A summary of our evidence would show that we accept the fact that Burntwood has to accommodate additional housing in the in future, however it is our contention that previously identified brownfield sites should be fully developed before any Green Belt is released.
During the session devoted to development plans specifically for Burntwood we were able to draw the inspector’s attention to the number of ‘windfall’ houses that have been built in our area since the inception of the Local Plan Strategy. These ‘windfall’ houses (houses typically built in back gardens) amount to 219 dwellings, which is 30% above the number of new houses which are allocated to be built in Burntwood during the plan period. We are hopeful that these unplanned additional houses will help to persuade the inspector that our Green Belt can be preserved, at least in the near to medium term.
The inspector also noted the opposition in Burntwood to further building on Green Belt and was very well aware of the 4500 letters of objection that Burntwood & Hammerwich Action Groups had previously submitted to Lichfield District Council.
The inspector will now visit the areas in Burntwood that are proposed to be built on and will also take time to visit our Green Belt areas too. Once the examination process is complete the inspector will review all of the submissions, from LDC, developers, land owners and of course Burntwood Action Group & Hammerwich Action Group and will then provide his conclusion probably in the New Year.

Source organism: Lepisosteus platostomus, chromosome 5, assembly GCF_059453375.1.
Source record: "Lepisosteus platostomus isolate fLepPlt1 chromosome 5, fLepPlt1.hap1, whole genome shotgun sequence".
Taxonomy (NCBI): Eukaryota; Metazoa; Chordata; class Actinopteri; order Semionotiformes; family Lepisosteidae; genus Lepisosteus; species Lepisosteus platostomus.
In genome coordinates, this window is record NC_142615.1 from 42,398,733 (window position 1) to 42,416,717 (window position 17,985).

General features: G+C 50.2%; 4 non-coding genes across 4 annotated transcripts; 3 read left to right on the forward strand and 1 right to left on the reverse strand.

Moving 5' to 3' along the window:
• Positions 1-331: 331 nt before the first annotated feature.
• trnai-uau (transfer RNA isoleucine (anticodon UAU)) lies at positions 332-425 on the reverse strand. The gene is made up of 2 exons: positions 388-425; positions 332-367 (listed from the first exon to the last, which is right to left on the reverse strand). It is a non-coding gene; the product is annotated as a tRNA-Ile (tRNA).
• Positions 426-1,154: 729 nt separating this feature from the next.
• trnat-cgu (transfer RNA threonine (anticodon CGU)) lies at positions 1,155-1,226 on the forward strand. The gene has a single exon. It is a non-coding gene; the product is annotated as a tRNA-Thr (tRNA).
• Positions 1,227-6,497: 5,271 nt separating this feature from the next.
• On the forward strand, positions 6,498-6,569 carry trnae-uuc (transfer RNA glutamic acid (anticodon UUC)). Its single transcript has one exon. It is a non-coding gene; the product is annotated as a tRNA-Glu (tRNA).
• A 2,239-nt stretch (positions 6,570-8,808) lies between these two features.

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New Health Centre Proposal

The site of the former Greenwood House Nursing Home in Burntwood is being proposed as the new base for the Darwin Medical Practice, which is currently based in Hudson Drive.

This purpose built facility would include 13 consulting rooms, five treatment rooms and a health education space. There is also an adjoining pharmacy planned.

A public exhibition, which will be on display between 4pm and 7pm on the 18th of September at Burntwood Memorial Institute on Rugeley Road will give everyone the opportunity to see and comment on the plans and design prior to an application for planning approval being submitted.
Outline details will be also available at from September 18 for anyone who is unable to attend.

It is anticipated that the new facility could be completed during 2020 (which will mean the Greenwood House facility will have lain idle for 12 years…)

This is a great opportunity for residents of Burntwood to ensure that the design of the new building is in keeping with the local area; so please go along and make your views known.

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Inspection of Lichfield District Council’s Local Plan Allocations Hearing Statement from Burntwood Action Group (BAG)

As you will know from our previous post Lichfield District Council’s plan for development in our area is due to be examined by a government appointed inspector starting on the 4th of September and lasting for 2 weeks. During this period the inspector will read submissions and hear from interested parties, including those developers who wish to continue building on the Green Belt around Burntwood.